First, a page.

If to use ubuntu as they want, newbies must learn how to look for a solution on the web, understand what ipv6 is and how to blacklist kernel modules, you can't surely claim ubuntu is for newbies. Marking this bug as a "wishlist" does not help. It is a serious breakage, not for everybody but for many people.

In any case, discussing it here seems not to be that fruitful, if and when I will have time, I will try to discuss it on the development mailing list.

On 12/23/06, Vincenzo Ciancia <email address hidden> wrote:
> Kristian: we all fixed that ourselves, I personally am worried for
> newbies who will just not understand why e.g. google earth is unusable
> on their system, and will trash ubuntu. Many of them will trash
> GNU/linux "in toto", because ubuntu is nowadays advertised as the "best
> and easiest to use" linux distribution by many people. Being the latter
> a good thing, why shouldn't it be really so? Ubuntu is really easy to
> set up and to use, and apt to newbies, the problem in my opinion is
> mainly to fix bugs.

You make some good points, and I agree. Let me ask you one final
question. How does Microsoft Windows Vista enable IPv6 without making
problems for the end users? Presumably, the Ubuntu users who are
experiencing IPv6 issues would see the same on Vista...
--
Kristian Hermansen

Martin Tasker (warmspell) wrote :

Well, interesting debate. Glad I've made a difference by resurrecting the defect - though getting it put onto the wishlist was not actually what I hoped for!

Perhaps Vicenzo you are right that this needs to go onto a developer discussion, and not just because the defect has been iced. There are real puzzles around. I've done some research, and found that IPv6 is getting another push in the industry - not what I had expected to find. Kristian's question, how does Vista do it, deserves a good answer, and might yield better solutions than merely disabling IPv6 wholesale. I can't personally shed light there - my whole purpose in trying Linux was to avoid Vista!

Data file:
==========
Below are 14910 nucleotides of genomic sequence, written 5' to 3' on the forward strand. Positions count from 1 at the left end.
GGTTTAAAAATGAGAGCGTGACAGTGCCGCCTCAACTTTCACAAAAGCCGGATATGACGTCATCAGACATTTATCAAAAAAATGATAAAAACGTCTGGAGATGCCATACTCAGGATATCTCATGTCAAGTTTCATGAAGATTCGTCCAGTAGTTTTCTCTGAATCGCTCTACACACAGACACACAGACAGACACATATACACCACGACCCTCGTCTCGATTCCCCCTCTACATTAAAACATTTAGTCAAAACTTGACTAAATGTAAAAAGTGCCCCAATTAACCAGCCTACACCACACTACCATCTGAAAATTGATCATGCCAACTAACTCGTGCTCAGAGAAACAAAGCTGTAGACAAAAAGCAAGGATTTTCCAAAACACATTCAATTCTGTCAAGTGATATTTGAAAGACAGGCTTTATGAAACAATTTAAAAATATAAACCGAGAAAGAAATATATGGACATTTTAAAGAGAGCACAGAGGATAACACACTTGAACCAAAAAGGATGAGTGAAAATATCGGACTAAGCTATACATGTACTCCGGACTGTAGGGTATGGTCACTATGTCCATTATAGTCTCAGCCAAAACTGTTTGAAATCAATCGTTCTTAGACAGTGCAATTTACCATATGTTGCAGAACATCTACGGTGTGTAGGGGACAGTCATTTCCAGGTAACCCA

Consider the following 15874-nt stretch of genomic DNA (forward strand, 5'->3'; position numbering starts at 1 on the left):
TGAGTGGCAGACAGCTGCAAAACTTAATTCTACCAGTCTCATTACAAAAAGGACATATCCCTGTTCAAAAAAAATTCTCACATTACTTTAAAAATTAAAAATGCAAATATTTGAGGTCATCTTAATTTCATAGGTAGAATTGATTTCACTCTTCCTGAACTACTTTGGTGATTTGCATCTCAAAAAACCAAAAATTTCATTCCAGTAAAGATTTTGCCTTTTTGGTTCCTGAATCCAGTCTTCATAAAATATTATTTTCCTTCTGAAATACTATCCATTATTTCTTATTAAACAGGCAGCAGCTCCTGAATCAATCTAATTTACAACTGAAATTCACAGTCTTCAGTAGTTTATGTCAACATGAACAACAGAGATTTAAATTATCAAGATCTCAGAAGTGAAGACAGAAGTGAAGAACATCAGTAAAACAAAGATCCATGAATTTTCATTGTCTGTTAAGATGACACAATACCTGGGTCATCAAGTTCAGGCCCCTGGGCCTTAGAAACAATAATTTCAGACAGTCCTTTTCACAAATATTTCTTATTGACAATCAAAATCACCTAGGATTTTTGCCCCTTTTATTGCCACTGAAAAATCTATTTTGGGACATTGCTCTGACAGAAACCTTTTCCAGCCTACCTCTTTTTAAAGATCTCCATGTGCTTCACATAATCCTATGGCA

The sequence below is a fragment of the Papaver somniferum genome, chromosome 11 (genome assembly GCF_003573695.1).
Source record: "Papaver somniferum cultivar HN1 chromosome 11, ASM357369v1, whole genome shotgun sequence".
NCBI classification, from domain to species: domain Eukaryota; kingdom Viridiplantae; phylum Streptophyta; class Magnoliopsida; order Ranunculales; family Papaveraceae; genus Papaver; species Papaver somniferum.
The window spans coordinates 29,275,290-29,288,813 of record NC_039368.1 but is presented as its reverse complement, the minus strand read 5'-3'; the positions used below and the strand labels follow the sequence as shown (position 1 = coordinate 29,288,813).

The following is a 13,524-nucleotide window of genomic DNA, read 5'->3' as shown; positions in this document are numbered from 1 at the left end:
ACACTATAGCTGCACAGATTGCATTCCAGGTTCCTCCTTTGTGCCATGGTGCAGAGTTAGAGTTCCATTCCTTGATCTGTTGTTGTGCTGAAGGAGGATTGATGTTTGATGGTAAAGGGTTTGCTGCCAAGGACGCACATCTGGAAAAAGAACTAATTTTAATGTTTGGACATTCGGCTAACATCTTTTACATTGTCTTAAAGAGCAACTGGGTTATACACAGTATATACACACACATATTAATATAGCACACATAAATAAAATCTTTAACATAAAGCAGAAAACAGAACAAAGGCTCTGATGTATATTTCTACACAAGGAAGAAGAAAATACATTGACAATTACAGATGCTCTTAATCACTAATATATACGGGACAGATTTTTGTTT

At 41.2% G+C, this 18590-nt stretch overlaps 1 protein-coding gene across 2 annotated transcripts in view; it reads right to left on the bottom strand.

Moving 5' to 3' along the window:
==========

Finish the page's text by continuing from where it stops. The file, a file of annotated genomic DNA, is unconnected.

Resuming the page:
But I would emphasize that what's at stake here is nothing to do with IPv6. Rather, it's the adoption of consumer Linux, which has an unparalleled opportunity given the disruption which Microsoft is causing with Vista. Ubuntu's reputation makes it a key player in this whole business of Linux adoption.

So the Ubuntu devs in considering this issue are _really_ choosing between being protocol-friendly and being newbie-friendly. I had expected that would be a straightforward call ... but in any case, it's not my call, it's theirs.

That's all from me in this forum until the New Year. Happy Christmas all around (or whatever you're celebrating!).

Trent Lloyd (lathiat) wrote :

I personally *suspect* from what I've seen vista would see the same problems, however I don't know, haven't tested, and would be interested to hear from anyone that has tried it.

Also this isn't about IPv6 at all, this is about disabling a potentially usefull feature, to work around broken hardware. (And it is broken, because even if a device doesn't support IPv6, there is no reason to break in this way, it's just lazy coding)

A very simple explanation on why I did set this to wishlist is because there are other users like you that have the exact opposite problems. There is no straight solution to this issue if not complaining to your hw manifacturer or ISP to install some decent compliant software.

The same way I did set to wishlist, I also own the same opposite bug for IPv6 to be initialized even earlier because my ISP does indeed prefer IPv6 over Ipv4.